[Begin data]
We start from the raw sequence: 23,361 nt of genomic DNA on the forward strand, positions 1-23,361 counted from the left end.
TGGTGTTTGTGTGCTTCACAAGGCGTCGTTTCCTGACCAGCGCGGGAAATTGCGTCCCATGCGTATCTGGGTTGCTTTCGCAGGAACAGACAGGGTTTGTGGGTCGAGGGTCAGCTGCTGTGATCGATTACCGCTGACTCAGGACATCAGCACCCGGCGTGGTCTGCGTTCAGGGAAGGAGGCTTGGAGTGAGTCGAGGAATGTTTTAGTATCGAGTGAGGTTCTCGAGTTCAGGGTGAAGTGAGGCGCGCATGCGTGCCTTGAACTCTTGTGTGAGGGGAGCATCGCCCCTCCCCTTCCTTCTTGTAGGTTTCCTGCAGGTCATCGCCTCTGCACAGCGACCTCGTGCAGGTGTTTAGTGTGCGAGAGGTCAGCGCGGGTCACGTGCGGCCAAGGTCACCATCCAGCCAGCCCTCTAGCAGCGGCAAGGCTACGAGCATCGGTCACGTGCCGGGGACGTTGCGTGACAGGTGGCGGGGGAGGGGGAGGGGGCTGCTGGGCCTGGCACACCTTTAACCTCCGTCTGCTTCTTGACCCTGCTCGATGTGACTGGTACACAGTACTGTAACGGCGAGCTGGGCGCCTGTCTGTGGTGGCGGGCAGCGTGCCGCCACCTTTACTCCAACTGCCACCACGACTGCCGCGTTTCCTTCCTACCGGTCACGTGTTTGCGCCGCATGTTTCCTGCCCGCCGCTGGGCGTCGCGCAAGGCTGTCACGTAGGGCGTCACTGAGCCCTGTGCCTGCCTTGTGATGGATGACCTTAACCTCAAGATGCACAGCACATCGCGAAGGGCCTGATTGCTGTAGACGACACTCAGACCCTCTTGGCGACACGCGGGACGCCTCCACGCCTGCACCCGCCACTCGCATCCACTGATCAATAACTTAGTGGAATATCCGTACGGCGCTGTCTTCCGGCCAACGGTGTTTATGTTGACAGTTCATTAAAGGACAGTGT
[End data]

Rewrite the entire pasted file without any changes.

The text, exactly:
We start from the raw sequence: 23,361 nt of genomic DNA on the forward strand, positions 1-23,361 counted from the left end.
TGGTGTTTGTGTGCTTCACAAGGCGTCGTTTCCTGACCAGCGCGGGAAATTGCGTCCCATGCGTATCTGGGTTGCTTTCGCAGGAACAGACAGGGTTTGTGGGTCGAGGGTCAGCTGCTGTGATCGATTACCGCTGACTCAGGACATCAGCACCCGGCGTGGTCTGCGTTCAGGGAAGGAGGCTTGGAGTGAGTCGAGGAATGTTTTAGTATCGAGTGAGGTTCTCGAGTTCAGGGTGAAGTGAGGCGCGCATGCGTGCCTTGAACTCTTGTGTGAGGGGAGCATCGCCCCTCCCCTTCCTTCTTGTAGGTTTCCTGCAGGTCATCGCCTCTGCACAGCGACCTCGTGCAGGTGTTTAGTGTGCGAGAGGTCAGCGCGGGTCACGTGCGGCCAAGGTCACCATCCAGCCAGCCCTCTAGCAGCGGCAAGGCTACGAGCATCGGTCACGTGCCGGGGACGTTGCGTGACAGGTGGCGGGGGAGGGGGAGGGGGCTGCTGGGCCTGGCACACCTTTAACCTCCGTCTGCTTCTTGACCCTGCTCGATGTGACTGGTACACAGTACTGTAACGGCGAGCTGGGCGCCTGTCTGTGGTGGCGGGCAGCGTGCCGCCACCTTTACTCCAACTGCCACCACGACTGCCGCGTTTCCTTCCTACCGGTCACGTGTTTGCGCCGCATGTTTCCTGCCCGCCGCTGGGCGTCGCGCAAGGCTGTCACGTAGGGCGTCACTGAGCCCTGTGCCTGCCTTGTGATGGATGACCTTAACCTCAAGATGCACAGCACATCGCGAAGGGCCTGATTGCTGTAGACGACACTCAGACCCTCTTGGCGACACGCGGGACGCCTCCACGCCTGCACCCGCCACTCGCATCCACTGATCAATAACTTAGTGGAATATCCGTACGGCGCTGTCTTCCGGCCAACGGTGTTTATGTTGACAGTTCATTAAAGGACAGTGT